One of Google Chrome's major weaknesses or shortcomings is the browser's lack of user interface customization options. It is a take it or leave it interface that is giving users no options whatsoever to customize it.
You cannot move toolbar icons around, add a second toolbar (other than the bookmarks bar), or place new icons in locations in the browser to speed things up (other than with add-ons).
Opera Software released a preview of Opera 15 yesterday. It is the first desktop version of Opera based on Chromium, which Google Chrome is also based on.
While it is too early to tell if the final version will provide the same feature set, it is fair to say that this version feels like Google Chrome with a couple of Opera features sprinkled on it. The browser is as customizable as Chrome, which means that you cannot really customize it in any way or form. This is a stark contrast to Opera 12.15, the latest version of the browser based on the old rendering engine.
Opera turned from a highly customizable browser into a browser that you cannot customize at all.
But the Norwegian company is not the only that is reducing user choice. Mozilla too started work on a new design and changes in the popular Firefox browser, likely a result of Google Chrome pushing into the market.
There have been smaller changes in recent time, like the removal of the status bar but nothing major. This changes when Firefox 25 gets released as it will ship with the Australis theme enabled by default if nothing gets into the way in the meantime.
While things won't be as bleak as in Opera, some customizing options will get removed from the browser after all. This may include the add-on bar, all custom user created toolbars and less options when it comes to the icons in the navigational toolbar.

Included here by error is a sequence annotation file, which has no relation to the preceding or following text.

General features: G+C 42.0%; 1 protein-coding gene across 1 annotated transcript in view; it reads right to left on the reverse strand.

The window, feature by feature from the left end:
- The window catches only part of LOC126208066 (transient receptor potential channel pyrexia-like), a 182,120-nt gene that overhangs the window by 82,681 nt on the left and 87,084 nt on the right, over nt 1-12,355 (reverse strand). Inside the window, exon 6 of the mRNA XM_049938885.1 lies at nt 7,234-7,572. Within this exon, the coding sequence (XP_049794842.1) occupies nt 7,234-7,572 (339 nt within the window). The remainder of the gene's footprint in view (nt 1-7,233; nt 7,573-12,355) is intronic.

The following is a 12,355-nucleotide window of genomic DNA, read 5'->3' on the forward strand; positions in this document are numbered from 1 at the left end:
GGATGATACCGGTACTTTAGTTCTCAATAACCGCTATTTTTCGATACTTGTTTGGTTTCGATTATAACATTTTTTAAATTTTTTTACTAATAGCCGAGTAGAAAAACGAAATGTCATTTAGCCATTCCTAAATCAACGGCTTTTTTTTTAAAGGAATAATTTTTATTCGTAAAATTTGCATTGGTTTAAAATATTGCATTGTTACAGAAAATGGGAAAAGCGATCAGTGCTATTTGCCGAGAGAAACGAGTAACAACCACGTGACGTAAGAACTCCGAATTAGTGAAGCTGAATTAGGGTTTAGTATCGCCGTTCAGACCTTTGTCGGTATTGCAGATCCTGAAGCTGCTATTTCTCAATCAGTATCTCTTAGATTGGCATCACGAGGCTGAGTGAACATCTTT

Firefox 25 will still be the browser that you can customize the most, at least where the top 5 browsers are concerned.
Firefox 24 is the next ESR (Extended Support Release) of the browser. This release will be supported for a period of eight release cycles so that Firefox users can switch to it temporarily to avoid Australis.
SeaMonkey on the other hand may be it. The Internet application suite combines a browser, mail reader and other tools under its hood. While it is using Firefox for the browsing part, it is not following when it comes to design changes that Mozilla made in the past.
It is for instance still using a status bar and I have not seen any evidence yet that this is going to change when Mozilla releases the Australis theme to the public.
Since it is based on Firefox, it is possible to install most add-ons for the browser in SeaMonkey as well. Opera users on the other hand may like the integrated email client that the suite ships with. While they will certainly have to spend more time adjusting to the new environment, it is certainly closer to Opera 12.15 than Opera 15 is in its current state of development.
SeaMonkey is by no means the perfect solution, but there are not really that many left that you can use.
Windows users can also look at Pale Moon, a version of the browser maintained by a single developer. It is however not clear how Pale Moon will look and feel like when Firefox 25 gets released.
Firefox and Opera do not become unusable when the changes land and there are good arguments for adjusting to change to keep on using them. It may take some time to adjust and find new ways to work with the browser, but that is not really the core issue here, at least not for me. Customizations make Firefox and Opera great, and easily distinguishable from a one-interface for everyone browser like Chrome.
If they take that away from the browser, they are removing one of the main reasons for using Firefox or Opera.
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